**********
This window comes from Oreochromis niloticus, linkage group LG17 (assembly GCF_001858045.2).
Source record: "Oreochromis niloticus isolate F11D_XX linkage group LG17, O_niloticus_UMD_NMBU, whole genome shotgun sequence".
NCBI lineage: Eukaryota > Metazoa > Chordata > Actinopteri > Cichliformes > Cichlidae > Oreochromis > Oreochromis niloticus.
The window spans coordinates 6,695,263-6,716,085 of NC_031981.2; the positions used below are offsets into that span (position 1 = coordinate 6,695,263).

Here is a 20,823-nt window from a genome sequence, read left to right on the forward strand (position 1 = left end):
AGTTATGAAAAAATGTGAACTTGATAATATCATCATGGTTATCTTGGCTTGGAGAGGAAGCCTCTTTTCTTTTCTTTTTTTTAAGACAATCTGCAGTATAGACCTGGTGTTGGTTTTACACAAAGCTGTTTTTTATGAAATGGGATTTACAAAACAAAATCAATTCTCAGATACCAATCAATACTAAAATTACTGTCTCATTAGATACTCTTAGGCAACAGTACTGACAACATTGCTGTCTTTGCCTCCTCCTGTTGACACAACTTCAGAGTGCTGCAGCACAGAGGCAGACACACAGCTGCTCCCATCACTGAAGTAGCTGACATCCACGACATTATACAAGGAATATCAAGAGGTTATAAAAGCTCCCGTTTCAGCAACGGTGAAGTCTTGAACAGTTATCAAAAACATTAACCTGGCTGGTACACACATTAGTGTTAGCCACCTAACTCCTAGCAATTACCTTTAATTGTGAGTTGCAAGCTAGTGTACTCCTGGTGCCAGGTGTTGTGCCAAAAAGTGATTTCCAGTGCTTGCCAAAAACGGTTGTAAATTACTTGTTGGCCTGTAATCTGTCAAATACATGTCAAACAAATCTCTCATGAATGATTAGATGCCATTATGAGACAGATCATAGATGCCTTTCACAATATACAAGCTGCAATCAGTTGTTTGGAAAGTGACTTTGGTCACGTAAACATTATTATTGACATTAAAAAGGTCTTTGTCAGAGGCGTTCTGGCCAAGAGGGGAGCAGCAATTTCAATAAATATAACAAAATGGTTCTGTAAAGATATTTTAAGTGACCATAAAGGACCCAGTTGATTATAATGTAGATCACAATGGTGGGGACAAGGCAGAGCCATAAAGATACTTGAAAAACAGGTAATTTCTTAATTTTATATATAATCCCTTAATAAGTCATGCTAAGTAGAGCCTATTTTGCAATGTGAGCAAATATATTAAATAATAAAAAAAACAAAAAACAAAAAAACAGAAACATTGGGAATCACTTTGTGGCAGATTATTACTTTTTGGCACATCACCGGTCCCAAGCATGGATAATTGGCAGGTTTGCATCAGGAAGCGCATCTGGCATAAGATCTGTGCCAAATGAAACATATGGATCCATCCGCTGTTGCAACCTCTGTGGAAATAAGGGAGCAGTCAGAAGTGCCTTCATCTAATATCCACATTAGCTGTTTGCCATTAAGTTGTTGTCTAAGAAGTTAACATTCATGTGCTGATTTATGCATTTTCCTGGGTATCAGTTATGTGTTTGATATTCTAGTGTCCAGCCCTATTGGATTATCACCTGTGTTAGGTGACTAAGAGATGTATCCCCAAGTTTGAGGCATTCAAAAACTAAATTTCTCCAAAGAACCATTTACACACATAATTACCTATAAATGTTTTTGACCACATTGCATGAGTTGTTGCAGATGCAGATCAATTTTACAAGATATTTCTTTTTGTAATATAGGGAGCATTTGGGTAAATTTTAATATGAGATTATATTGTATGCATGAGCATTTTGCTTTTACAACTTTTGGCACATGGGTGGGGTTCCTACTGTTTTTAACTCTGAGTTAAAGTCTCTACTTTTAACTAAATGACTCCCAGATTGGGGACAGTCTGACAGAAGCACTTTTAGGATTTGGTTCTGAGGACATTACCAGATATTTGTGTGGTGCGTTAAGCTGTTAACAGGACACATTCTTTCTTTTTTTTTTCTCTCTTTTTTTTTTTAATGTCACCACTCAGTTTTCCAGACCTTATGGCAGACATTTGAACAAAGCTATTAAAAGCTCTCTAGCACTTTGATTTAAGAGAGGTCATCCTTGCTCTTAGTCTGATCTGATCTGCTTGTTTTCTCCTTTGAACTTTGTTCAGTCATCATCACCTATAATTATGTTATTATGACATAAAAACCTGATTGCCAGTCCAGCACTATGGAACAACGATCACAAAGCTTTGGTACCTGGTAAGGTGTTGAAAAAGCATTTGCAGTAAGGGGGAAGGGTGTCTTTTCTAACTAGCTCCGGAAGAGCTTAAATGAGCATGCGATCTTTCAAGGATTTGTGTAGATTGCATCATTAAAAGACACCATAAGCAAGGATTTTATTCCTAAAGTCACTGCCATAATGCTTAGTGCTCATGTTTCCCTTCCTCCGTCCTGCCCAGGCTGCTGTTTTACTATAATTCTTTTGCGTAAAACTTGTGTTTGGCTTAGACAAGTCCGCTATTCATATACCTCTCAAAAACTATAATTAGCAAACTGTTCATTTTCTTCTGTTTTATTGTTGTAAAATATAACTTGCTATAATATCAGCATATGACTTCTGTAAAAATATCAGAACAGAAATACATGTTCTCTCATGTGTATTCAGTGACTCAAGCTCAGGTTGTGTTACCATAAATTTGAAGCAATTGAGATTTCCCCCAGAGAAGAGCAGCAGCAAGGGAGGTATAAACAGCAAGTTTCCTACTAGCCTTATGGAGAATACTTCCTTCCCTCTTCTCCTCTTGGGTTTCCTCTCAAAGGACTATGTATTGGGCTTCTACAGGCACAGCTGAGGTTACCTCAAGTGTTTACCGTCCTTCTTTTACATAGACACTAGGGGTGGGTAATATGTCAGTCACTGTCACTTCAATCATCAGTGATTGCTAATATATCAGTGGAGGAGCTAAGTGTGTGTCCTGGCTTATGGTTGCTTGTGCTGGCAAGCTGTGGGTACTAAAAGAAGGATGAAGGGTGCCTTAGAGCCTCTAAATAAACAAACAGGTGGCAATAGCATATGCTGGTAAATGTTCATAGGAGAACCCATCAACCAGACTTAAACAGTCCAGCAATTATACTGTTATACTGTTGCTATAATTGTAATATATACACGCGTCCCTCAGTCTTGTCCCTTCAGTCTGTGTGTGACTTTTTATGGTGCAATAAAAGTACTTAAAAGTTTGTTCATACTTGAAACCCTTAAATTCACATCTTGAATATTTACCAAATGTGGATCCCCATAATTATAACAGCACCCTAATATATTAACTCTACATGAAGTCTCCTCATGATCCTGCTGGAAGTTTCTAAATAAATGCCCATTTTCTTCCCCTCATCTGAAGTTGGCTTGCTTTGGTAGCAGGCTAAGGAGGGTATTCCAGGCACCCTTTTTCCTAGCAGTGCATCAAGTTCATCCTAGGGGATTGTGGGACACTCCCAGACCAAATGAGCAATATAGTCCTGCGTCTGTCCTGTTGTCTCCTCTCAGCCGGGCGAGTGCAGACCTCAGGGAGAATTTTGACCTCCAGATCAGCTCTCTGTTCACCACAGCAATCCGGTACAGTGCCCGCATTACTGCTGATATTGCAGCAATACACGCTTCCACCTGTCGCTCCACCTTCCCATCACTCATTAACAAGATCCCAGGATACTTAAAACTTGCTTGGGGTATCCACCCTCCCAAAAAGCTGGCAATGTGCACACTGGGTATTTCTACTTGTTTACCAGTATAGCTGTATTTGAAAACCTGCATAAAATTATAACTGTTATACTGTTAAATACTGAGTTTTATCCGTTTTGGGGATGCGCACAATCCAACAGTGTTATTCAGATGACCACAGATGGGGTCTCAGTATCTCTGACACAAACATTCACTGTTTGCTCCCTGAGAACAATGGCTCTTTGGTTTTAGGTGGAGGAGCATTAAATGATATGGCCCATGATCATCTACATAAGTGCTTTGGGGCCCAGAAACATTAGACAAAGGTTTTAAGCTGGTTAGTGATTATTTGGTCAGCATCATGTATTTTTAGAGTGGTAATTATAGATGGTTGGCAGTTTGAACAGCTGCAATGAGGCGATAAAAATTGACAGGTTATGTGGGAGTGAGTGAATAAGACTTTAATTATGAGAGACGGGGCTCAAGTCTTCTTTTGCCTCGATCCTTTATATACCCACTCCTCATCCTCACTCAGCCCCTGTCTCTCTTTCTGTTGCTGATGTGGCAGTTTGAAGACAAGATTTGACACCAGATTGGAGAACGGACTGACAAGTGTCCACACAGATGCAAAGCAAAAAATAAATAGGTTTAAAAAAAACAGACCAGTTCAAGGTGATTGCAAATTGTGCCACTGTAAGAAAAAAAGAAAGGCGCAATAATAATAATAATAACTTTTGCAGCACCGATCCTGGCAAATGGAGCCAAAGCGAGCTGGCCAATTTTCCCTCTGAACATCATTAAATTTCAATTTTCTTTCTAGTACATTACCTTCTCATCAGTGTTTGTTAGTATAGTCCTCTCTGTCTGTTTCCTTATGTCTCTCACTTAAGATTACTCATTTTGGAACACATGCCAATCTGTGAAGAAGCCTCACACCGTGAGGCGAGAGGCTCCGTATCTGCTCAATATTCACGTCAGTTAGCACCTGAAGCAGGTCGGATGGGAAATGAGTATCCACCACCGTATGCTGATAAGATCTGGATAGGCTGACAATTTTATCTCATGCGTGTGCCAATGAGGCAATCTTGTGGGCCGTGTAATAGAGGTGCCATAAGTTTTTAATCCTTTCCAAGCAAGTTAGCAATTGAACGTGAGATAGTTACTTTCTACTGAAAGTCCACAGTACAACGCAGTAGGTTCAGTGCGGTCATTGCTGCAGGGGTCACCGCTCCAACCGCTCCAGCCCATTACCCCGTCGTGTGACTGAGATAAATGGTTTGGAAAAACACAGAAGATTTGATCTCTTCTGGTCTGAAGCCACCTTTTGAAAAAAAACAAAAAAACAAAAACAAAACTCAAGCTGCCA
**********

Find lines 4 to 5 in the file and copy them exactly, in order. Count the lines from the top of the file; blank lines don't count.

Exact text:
The window spans coordinates 6,695,263-6,716,085 of NC_031981.2; the positions used below are offsets into that span (position 1 = coordinate 6,695,263).

Here is a 20,823-nt window from a genome sequence, read left to right on the forward strand (position 1 = left end):